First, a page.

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This question already has an answer here:

I have a table which roughly looks like this

uuid uuid, 
id id, 
data text,
last_updated timestamp

Each row has an associated unique uuid. However, the key of interest is the id (indexed). Whenever we do an update, it happens that a row with the same id is inserted, the timestamp is the moment of putting it in the database, and it gets its own uuid. I would like to retrieve several of these rows in one query, but retrieving only the latest version.

So far I have

SELECT * FROM table WHERE id IN (16638051, 14727883) 
GROUP BY id, uuid;

(ids are examples). However, I'm curious how to efficiently retrieve only the rows with the latest timestamp in that query?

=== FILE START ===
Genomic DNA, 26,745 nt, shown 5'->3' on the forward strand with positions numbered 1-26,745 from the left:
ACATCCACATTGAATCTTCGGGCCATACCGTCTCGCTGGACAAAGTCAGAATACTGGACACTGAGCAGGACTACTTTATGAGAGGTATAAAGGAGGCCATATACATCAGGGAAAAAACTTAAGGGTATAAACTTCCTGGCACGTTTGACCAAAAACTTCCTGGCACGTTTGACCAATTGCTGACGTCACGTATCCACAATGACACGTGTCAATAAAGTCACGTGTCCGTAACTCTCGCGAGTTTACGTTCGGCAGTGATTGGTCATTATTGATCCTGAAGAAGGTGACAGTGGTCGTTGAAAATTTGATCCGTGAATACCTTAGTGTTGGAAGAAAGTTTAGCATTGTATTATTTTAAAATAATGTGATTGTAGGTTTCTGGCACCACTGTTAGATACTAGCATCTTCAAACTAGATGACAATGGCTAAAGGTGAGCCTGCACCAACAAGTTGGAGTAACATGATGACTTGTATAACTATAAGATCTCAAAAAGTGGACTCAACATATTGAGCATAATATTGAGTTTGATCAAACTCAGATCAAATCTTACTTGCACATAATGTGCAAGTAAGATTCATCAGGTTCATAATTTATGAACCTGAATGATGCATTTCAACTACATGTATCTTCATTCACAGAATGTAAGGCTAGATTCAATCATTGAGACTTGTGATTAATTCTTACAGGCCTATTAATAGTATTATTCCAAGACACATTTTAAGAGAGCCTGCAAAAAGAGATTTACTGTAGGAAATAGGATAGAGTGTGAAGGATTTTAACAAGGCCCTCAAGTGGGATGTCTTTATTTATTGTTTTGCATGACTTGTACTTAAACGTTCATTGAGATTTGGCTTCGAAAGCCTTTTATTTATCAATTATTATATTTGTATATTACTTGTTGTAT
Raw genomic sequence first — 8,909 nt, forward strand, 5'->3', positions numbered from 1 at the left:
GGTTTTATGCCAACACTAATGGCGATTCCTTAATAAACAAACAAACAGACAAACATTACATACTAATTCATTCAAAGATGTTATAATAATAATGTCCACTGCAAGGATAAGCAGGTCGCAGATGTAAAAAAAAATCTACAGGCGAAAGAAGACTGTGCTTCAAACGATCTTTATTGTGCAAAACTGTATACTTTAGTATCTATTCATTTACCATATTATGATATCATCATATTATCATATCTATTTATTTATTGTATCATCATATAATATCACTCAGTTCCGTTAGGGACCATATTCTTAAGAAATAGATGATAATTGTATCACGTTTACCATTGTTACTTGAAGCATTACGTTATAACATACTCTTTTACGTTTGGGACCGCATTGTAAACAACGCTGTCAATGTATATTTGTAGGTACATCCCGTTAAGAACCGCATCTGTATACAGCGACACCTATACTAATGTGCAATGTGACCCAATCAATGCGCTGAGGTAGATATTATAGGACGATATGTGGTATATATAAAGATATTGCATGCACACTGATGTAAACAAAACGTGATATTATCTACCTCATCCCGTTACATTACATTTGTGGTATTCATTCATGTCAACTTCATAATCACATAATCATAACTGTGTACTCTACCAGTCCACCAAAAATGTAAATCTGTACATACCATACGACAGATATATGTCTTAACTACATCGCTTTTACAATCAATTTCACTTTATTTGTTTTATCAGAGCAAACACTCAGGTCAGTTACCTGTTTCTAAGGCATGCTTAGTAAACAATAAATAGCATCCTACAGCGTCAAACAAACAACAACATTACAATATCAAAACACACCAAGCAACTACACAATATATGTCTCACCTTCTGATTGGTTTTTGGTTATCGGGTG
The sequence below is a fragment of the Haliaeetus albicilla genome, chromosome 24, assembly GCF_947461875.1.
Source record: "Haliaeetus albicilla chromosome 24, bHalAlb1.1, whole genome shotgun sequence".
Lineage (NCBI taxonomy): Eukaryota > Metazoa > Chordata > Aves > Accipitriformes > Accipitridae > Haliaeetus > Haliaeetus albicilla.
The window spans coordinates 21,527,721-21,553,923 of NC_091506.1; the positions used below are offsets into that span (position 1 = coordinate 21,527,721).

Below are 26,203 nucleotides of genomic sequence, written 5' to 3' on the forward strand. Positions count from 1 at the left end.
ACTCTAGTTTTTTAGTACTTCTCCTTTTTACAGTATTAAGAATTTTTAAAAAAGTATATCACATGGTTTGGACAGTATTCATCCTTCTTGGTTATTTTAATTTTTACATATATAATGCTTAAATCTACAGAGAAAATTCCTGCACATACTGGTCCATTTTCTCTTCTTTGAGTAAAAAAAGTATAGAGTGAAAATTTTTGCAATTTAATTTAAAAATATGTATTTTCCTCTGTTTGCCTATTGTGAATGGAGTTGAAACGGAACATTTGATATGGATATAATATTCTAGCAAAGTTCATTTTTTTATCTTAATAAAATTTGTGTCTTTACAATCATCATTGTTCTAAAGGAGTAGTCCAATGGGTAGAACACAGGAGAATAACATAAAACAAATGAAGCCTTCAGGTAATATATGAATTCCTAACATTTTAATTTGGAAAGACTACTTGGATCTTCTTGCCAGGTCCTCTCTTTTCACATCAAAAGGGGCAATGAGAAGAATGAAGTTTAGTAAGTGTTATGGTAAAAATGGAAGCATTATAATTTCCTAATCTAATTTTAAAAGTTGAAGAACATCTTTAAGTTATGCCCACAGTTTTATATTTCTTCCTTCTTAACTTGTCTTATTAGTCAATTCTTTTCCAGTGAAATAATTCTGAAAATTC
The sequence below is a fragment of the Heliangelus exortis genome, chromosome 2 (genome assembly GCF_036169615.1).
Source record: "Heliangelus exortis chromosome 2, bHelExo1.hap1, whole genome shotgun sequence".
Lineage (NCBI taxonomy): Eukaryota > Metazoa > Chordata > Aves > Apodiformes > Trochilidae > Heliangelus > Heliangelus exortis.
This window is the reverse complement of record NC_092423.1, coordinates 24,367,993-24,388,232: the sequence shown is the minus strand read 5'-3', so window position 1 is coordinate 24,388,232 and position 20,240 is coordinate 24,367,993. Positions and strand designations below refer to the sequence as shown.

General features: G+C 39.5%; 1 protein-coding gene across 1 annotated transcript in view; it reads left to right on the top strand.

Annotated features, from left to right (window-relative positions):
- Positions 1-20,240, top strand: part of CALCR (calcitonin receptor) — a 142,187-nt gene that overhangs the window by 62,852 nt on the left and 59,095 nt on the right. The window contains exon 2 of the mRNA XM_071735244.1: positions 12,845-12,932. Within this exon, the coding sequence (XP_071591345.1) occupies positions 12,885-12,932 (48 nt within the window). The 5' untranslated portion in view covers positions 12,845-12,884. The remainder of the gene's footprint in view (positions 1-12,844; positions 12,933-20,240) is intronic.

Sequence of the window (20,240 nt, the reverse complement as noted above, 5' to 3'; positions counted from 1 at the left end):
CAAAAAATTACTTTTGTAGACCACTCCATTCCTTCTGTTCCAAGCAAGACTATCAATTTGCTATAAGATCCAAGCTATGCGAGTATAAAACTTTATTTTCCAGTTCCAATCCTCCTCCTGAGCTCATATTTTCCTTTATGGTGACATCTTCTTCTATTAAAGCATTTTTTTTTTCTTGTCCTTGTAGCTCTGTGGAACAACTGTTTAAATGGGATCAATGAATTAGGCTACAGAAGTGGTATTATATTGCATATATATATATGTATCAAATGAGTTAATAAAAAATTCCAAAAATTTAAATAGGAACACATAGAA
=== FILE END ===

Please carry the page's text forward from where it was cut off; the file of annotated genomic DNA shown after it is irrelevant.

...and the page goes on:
Or would doing a single row at a time and retrieving it as a transaction be better?

UPDATE

This seems to do the trick (from another question).

SELECT * FROM (
   SELECT DISTINCT ON (id) *
   FROM   table
   WHERE  id IN (14727883, 16638051) 
   ORDER  BY id, last_updated DESC NULLS LAST
   ) sub
ORDER BY last_updated DESC NULLS LAST

However, I wonder if a materialized view wouldn't be easier. It's a read heavy & low write database with a couple million rows, with the updates only happening daily.

marked as duplicate by Andriy M, Max Vernon, James Anderson, mustaccio, RolandoMySQLDBA May 16 '16 at 17:49

This question has been asked before and already has an answer. If those answers do not fully address your question, please ask a new question.

  • If your workload is read-biased, as you say, and especially if you most often are interested in the latest record for each ID, consider using a "history table" approach: keep only the most recent record in your "main" table and move older records to the history table as new records are inserted. It will affect write performance, of course, but it sounds like in your case it may be an acceptable price to pay for efficient reads. – mustaccio May 16 '16 at 17:54